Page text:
I’m a sucker for movie quotes. I love this one, from Shawshank Redemption: “Get busy living or get busy dying.” It really applies to venture backed companies. There is no point in playing it safe. The minute a founder takes venture capital they are signing up for moving as fast as possible. Anything less, and they might as well let the company die.”
You are a successful business leader. Which three character traits do you think were most instrumental to your success? Can you please share a story or example for each?
- Execution eats strategy (and everything else) for breakfast.
- Be on time. It’s not hard, and so many aren’t…it’s an easy way to stand out.
- Details matter, but at the same time, don’t sweat the small stuff. Trust and inspire > command and control.
Ok super. Let’s now shift to the main part of our discussion about the tech tools that you are helping to create that can make a positive impact on our wellness. To begin, which particular problems are you aiming to solve?
Our venture fund focuses 100% of its energy (and capital) on healthcare. We want to financially support the healthcare start-ups that are solving the biggest problems in the world of health and wellness, run by extraordinary founders. The healthcare industry has been consistently (and intentionally) behind in adopting technology, so there is a lot of low and mid-hanging fruit to pick (and fund).
How do you think your technology can address this?
Outdated technologies like fax machines, pagers, spreadsheets and even clipboards still are prevalent in healthcare. Productivity gains and health outcomes are going to make giant leaps in the coming years; similar to what you saw in other industries over the past three decades.
Can you tell us the backstory about what inspired you to originally feel passionate about this cause?
It’s just so fun (probably not the right word) to wander around any healthcare setting (hospital, dental practice, urgent care clinic, skilled nursing facility, etc.) and just observe all the tasks they do that could be improved upon by applying technology. We’re fixing that…to the benefit of all the stakeholders of the healthcare industry.
How do you think this might change the world?
Longer lives, better quality lives, less financial resources being spent on healthcare, better working conditions for the all-important clinicians.
As AI creeps into healthcare, the decision making that doctors have traditionally done will be “complemented” by technology. That is exciting, but needs to be done very thoughtfully…frankly more thoughtful than other industries, since lives are at stake. But there is no doubt that a medically educated man/woman + machine can better diagnose and treat than man/woman alone.
Here is the main question for our discussion. Based on your experience and success, can you please share “Five things you need to know to successfully create technology that can make a positive social impact”? (Please share a story or an example, for each.)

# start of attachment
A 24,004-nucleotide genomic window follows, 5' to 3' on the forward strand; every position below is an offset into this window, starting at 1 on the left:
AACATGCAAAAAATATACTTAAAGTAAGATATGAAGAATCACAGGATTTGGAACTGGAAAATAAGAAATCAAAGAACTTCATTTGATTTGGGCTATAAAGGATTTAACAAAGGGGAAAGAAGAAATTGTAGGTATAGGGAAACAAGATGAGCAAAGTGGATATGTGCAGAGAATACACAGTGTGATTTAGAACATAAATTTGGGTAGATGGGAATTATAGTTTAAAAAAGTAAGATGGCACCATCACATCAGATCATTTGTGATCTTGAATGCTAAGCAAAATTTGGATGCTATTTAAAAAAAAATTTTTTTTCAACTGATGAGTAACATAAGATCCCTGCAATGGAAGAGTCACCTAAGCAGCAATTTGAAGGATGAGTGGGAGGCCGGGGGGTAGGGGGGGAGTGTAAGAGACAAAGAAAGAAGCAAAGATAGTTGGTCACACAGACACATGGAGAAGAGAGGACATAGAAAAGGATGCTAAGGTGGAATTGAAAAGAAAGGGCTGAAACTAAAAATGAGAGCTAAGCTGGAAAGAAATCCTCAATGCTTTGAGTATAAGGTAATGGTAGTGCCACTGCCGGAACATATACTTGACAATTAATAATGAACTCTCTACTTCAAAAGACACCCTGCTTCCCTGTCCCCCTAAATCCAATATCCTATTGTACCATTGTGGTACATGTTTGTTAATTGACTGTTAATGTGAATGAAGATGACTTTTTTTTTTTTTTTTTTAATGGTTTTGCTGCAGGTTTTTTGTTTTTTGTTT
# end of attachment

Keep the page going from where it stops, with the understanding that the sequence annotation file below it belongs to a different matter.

- In healthcare, the technology being brought to market has to be aware of the nuances of the payer world (especially in the US).
- Keeping the clinician in mind is important too. If the technology makes the life better for the patient, but the life worse for the clinician, adoption will be compromised.
- Precision medicine is coming. And to do it right means making sure different populations are contemplated.
- Too much of healthcare is in the category of great-but-too-expensive. Healthcare technology must focus on access.
- The biggest generation in the US (baby boomers) are still retiring/aging..and consuming more and more healthcare services. We need to create more opportunities for healthcare to be delivered in new settings, especially the home (which is very doable now, thanks to telehealth, remote patient monitoring, and new billing codes).
If you could tell other young people one thing about why they should consider making a positive impact on our environment or society, like you, what would you tell them?
Skate to where the hockey puck is going, not where it is.
Is there a person in the world, or in the US with whom you would like to have a private breakfast or lunch, and why? He or she might just see this, especially if we tag them. 🙂
I’d like to have breakfast with President Obama and learn more about what really pushed his personal agenda around healthcare reform. And if he is busy, I’d like to spend a little time with Kobe Bryant.
How can our readers further follow your work online?
Thank you so much for joining us. This was very inspirational, and we wish you continued success in your important work.
Health Tech: Jay Goss On How Wavemaker Three-Sixty Health’s Technology Can Make An Important Impact… was originally published in Authority Magazine on Medium, where people are continuing the conversation by highlighting and responding to this story.